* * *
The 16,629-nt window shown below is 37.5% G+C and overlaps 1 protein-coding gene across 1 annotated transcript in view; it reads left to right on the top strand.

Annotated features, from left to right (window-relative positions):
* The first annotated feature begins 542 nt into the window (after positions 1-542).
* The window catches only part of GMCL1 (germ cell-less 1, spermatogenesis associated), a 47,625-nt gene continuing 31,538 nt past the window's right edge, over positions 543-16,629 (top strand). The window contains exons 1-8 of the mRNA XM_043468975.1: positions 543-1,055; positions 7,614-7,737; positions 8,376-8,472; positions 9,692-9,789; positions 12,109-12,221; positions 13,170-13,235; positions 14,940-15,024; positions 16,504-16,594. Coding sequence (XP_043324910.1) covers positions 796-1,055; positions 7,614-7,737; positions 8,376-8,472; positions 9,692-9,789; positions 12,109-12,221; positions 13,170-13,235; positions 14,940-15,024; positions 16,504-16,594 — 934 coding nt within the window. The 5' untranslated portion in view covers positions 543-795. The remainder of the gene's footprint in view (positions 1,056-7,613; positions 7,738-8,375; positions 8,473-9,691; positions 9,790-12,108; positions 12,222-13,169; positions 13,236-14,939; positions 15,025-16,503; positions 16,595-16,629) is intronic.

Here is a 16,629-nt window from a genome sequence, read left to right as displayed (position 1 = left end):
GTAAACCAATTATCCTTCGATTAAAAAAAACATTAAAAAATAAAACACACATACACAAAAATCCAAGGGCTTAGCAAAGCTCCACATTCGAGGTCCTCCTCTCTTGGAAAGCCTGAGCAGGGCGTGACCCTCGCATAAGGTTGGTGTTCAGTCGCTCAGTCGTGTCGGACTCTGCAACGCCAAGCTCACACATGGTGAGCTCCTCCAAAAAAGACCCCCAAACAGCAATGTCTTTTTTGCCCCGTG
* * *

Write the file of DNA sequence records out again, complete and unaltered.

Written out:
The 16,629-nt window shown below is 37.5% G+C and overlaps 1 protein-coding gene across 1 annotated transcript in view; it reads left to right on the top strand.

Annotated features, from left to right (window-relative positions):
* The first annotated feature begins 542 nt into the window (after positions 1-542).
* The window catches only part of GMCL1 (germ cell-less 1, spermatogenesis associated), a 47,625-nt gene continuing 31,538 nt past the window's right edge, over positions 543-16,629 (top strand). The window contains exons 1-8 of the mRNA XM_043468975.1: positions 543-1,055; positions 7,614-7,737; positions 8,376-8,472; positions 9,692-9,789; positions 12,109-12,221; positions 13,170-13,235; positions 14,940-15,024; positions 16,504-16,594. Coding sequence (XP_043324910.1) covers positions 796-1,055; positions 7,614-7,737; positions 8,376-8,472; positions 9,692-9,789; positions 12,109-12,221; positions 13,170-13,235; positions 14,940-15,024; positions 16,504-16,594 — 934 coding nt within the window. The 5' untranslated portion in view covers positions 543-795. The remainder of the gene's footprint in view (positions 1,056-7,613; positions 7,738-8,375; positions 8,473-9,691; positions 9,790-12,108; positions 12,222-13,169; positions 13,236-14,939; positions 15,025-16,503; positions 16,595-16,629) is intronic.

Here is a 16,629-nt window from a genome sequence, read left to right as displayed (position 1 = left end):
GTAAACCAATTATCCTTCGATTAAAAAAAACATTAAAAAATAAAACACACATACACAAAAATCCAAGGGCTTAGCAAAGCTCCACATTCGAGGTCCTCCTCTCTTGGAAAGCCTGAGCAGGGCGTGACCCTCGCATAAGGTTGGTGTTCAGTCGCTCAGTCGTGTCGGACTCTGCAACGCCAAGCTCACACATGGTGAGCTCCTCCAAAAAAGACCCCCAAACAGCAATGTCTTTTTTGCCCCGTG